Coverage of Virginia politics and the 2014 election.
Stimpson, Radtke say Bolling taking “burn the house down” approach in refusing to back Cuccinelli
In the wake of Lt. Gov. Bill Bolling’s decision Wednesday to drop out of the 2013 governor’s race, some conservative activists say his decision is emblematic of a “take your ball and go home” mindset among establishment Republicans who don’t like the increasing influence of grassroots activists in the party.
In a post on her Facebook page Thursday, Stafford supervisor and 2013 lieutenant governor candidate Susan Stimpson said Bolling is taking a “burn the house down” approach.
And at Bolling’s press conference in Richmond Thursday morning, former Tea Party leader Jamie Radtke — who ran for the Republican nomination for U.S. Senate earlier this year — said the same thing.
Both women described a struggle between grassroots activists and “establishment” Republicans. The grassroots, they said, played by the party’s rules and gained control over the party’s apparatus earlier this year, when more of them got elected in local GOP committees to the committee that runs the state party. They then switched the party’s nominating process for 2013 from a primary to a convention, something Bolling cited as one of the driving factors in his decision to end his campaign.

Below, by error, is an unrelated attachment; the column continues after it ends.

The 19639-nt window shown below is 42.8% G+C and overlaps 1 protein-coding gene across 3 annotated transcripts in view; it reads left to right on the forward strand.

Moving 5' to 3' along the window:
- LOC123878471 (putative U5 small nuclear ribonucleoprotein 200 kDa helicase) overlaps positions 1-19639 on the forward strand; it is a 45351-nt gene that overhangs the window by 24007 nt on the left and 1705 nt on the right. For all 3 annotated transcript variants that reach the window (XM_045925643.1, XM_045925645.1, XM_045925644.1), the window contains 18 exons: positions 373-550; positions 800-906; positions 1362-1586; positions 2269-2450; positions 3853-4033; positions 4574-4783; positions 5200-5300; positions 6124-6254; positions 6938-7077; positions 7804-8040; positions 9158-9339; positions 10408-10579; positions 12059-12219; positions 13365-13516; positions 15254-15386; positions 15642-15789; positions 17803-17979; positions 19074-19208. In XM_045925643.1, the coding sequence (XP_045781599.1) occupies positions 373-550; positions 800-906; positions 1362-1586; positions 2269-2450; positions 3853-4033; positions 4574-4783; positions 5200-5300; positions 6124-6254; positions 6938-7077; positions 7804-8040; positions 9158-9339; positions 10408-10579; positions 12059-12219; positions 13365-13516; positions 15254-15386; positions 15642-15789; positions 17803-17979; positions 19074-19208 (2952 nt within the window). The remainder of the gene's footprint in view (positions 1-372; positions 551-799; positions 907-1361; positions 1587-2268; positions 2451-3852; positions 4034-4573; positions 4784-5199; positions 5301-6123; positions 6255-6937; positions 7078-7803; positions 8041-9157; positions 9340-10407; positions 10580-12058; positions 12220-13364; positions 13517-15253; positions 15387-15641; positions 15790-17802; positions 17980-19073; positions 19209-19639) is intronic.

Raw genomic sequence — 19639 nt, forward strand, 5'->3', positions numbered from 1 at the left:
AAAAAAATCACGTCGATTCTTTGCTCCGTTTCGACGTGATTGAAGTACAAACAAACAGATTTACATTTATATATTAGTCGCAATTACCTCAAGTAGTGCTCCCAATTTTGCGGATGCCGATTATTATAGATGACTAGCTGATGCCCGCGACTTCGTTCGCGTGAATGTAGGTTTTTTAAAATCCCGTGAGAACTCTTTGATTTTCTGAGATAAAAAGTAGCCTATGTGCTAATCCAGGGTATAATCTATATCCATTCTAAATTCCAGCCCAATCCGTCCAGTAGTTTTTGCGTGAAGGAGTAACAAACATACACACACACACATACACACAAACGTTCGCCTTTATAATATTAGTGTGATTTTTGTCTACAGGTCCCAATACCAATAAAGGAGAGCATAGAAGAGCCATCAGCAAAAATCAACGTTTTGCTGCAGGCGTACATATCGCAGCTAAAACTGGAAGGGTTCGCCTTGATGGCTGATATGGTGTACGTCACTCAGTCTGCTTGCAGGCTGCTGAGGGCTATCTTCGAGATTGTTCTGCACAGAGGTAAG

Instead of abiding by the party’s decision, Stimpson and Radtke said, Bolling has decided he doesn’t want to play.
In her post, Stimpson noted that Bolling has declined to back Attorney General Ken Cuccinelli, now the expected Republican nominee for governor.
“While I understand his disappointment that he won’t win the nomination, this position is simply indefensible and destroys his legacy as Lt Governor,” Stimpson wrote. “This is the same ‘burn the house down’ approach that the establishment has threatened us with in the past when they don’t get their way.”
Both women said conservative activists have long supported the Republican Party’s nominee, even when they preferred other candidates (Stimpson cited presidential candidate Mitt Romney). They said Bolling and other “establishment” Republicans should do the same.
“If we are to follow Bill Bolling’s example, they should just quit and go home,” Stimpson wrote. “That’s just wrong. Bolling’s way leads to an endless future of liberal big government victories and the diminishment of our values and liberties.”
Radtke said she has been working within the party rules for years to urge convention nomination processes over primaries. She said the establishment of the GOP is controlled by corporate money and political consultants, and that a convention better allows grassroots activists to influence the party’s nominees.
Now that those grassroots activists hold a majority of seats within the state party’s ruling committee, she said, establishment Republicans are upset.
“There’s really a battle for the heart and soul of the party,” Radtke said. “And now the establishment has decided they don’t like it.”
She said establishment members of the party have long held a double-standard — they told conservative activists to accept establishment nominees, but refuse to accept conservative ones if they don’t like the results.
She said Bolling has essentially “said he’s leaving the party” by refusing to back its likely nominee, Cuccinelli.